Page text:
A sanctuary for Victoria’s sex workers

By on January 1, 2012

Marion Little, Canon Pastor to the diocese of British Columbia

Marion Little, Canon Pastor to the diocese of British Columbia, has assumed the executive directorship of PEERS Victoria. This agency, established in 1995 by two former prostitutes as Prostitutes’ Empowerment and Education Resource Society, is mandated to provide unconditional support for the marginalized, stigmatized, isolated and judged workers engaged in the sex trade.

“The main premise is to provide peer mentorship and unconditional care and support for sex workers exactly where they are now,” says Little, who also administers the diocese’s sexual misconduct policy. “Even though many workers eventually exit the trade, PEERS does not press them to that goal.”

Located in a gritty industrial corner of picturesque Victoria, PEERS provides a drop-in centre, a wellness program, a medical clinic, hot lunches, job training and, best of all, the prospect of change and transformation. “We have an RV that goes out evenings to the streets,” says Little. “It brings soup, coffee, clothing and toiletries to people on the ‘stroll.’ ” Many are survival sex workers, trading their bodies for basic food and shelter, although only five to 10 per cent of the sex trade happens on the streets.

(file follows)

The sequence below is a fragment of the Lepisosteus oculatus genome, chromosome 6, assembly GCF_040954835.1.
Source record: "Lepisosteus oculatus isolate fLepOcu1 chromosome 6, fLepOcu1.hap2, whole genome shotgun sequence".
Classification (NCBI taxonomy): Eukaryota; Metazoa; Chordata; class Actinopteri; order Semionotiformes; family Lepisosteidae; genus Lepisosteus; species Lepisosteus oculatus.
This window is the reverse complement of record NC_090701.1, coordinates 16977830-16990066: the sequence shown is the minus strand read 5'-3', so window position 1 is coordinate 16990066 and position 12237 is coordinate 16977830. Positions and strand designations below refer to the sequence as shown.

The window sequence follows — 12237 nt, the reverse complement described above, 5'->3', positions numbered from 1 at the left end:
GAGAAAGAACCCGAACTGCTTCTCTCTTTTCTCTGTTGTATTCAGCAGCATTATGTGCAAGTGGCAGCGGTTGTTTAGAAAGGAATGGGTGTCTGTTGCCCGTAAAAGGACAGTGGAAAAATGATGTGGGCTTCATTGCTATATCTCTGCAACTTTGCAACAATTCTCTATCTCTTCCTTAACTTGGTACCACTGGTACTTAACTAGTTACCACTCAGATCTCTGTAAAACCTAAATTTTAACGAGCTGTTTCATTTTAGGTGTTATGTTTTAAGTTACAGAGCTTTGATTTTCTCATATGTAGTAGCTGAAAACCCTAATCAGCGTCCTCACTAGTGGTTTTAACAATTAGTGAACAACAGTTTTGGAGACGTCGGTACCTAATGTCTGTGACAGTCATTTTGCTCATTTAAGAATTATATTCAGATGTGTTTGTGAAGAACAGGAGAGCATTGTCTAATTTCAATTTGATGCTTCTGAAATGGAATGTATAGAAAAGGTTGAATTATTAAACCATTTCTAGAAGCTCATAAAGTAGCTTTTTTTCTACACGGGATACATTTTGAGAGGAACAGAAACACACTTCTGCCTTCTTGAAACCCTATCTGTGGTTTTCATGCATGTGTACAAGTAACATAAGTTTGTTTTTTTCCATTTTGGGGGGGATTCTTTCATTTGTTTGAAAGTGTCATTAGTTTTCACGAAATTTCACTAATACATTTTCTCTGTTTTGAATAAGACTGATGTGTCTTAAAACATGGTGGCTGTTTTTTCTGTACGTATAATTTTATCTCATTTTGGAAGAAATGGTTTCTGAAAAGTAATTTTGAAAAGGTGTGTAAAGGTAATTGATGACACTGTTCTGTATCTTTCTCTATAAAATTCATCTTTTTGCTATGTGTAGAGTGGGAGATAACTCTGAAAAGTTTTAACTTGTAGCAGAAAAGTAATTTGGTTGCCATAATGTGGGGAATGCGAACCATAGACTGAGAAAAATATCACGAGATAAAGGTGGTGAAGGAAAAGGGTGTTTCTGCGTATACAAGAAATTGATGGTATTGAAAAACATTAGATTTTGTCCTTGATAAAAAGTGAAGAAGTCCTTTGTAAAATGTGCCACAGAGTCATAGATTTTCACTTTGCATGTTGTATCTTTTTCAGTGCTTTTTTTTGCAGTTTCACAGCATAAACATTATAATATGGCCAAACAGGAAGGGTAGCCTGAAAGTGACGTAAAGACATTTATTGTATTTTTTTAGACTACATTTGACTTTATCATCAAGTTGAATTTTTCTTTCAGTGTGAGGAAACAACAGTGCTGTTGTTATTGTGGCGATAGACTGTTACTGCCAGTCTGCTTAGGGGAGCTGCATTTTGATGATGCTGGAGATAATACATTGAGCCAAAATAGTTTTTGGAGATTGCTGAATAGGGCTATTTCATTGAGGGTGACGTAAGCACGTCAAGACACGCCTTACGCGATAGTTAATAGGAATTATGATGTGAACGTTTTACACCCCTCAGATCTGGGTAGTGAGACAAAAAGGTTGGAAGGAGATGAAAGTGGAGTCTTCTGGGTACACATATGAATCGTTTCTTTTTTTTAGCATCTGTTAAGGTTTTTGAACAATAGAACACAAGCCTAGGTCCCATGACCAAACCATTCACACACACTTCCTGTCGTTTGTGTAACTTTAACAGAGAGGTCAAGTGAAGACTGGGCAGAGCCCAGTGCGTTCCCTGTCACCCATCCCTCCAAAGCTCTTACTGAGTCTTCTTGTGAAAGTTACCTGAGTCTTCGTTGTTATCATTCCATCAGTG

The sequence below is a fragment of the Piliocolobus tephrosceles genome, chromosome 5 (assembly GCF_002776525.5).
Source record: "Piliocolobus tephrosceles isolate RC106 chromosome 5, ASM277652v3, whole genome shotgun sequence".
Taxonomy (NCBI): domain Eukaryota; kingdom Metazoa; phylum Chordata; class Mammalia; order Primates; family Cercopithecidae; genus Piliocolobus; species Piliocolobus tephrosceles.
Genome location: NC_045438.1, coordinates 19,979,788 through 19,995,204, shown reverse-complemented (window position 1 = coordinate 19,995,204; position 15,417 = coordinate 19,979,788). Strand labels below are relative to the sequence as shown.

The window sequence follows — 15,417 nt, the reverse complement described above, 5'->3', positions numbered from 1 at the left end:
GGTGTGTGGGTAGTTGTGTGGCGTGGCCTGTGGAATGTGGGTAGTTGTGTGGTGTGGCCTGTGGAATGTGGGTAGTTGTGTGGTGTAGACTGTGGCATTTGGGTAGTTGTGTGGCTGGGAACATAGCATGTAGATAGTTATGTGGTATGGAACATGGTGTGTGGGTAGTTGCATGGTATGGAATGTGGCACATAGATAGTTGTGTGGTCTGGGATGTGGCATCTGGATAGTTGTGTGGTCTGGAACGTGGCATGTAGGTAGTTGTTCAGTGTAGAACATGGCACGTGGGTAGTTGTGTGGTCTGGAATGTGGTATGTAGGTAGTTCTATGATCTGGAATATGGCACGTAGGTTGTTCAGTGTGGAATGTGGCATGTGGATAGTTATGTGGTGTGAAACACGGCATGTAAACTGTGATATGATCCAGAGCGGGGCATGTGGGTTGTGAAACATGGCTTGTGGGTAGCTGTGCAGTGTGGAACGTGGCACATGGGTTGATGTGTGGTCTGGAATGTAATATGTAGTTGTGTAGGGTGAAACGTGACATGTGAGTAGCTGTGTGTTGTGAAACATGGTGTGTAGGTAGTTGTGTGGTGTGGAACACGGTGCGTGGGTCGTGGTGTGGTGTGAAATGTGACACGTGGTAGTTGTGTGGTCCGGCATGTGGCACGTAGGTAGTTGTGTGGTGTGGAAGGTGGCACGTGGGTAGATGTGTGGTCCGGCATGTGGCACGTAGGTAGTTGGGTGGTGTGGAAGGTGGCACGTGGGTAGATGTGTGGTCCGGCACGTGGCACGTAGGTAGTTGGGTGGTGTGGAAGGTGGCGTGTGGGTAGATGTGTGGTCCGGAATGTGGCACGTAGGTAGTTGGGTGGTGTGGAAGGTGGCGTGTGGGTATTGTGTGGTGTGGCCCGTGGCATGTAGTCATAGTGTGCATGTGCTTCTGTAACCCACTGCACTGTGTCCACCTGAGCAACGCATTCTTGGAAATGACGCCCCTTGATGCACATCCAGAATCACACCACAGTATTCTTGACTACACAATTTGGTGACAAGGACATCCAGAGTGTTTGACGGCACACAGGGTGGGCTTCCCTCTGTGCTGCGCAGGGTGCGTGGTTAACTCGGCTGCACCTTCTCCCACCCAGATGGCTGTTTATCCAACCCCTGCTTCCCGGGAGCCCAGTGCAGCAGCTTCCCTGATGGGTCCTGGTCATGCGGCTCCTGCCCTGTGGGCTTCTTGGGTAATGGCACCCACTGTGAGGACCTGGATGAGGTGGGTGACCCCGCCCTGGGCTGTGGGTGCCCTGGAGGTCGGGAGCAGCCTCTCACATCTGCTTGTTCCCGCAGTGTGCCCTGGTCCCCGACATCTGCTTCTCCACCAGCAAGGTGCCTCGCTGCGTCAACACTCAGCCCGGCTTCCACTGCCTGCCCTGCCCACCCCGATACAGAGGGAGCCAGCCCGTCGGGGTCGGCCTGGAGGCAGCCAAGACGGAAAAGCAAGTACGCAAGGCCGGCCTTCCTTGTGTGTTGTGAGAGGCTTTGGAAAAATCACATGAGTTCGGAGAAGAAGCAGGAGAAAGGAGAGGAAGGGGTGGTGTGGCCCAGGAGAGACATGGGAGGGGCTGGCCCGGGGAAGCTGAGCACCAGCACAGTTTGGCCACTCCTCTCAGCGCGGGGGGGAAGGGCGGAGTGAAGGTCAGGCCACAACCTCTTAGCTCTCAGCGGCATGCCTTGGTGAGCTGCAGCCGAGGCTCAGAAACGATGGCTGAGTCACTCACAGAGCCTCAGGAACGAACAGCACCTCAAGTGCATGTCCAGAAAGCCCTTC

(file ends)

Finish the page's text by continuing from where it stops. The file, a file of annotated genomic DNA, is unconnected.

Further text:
PEERS outreach workers also attempt to connect with non-street workers, many of whom come into the drop-in centre for help with finding housing.

Funding for PEERS comes from the United Way, Anglican churches, private individuals, BC Gaming and, for the training aspects, from the Ministry of Social Development.

The PEERS approach of leaving the choice for change in clients’ hands has worked well. Recently, two ex-PEERS women graduated from the University of Victoria and one is going on to graduate school.

Little stresses that PEERS needs to expand to meet the reality of an expanding sex trade. “It’s not about abolishing the trade; it’s about ensuring dignity, safety and choice,” says Little. The safety of sex workers must be deemed as important as that of members of the general community, and assaults on sex workers should not be tolerated any more than those on other citizens, she adds.

Author

  • Diana Swift

    Diana Swift is an award-winning writer and editor with 30 years’ experience in newspaper and magazine editing and production. In January 2011, she joined the Anglican Journal as a contributing editor.

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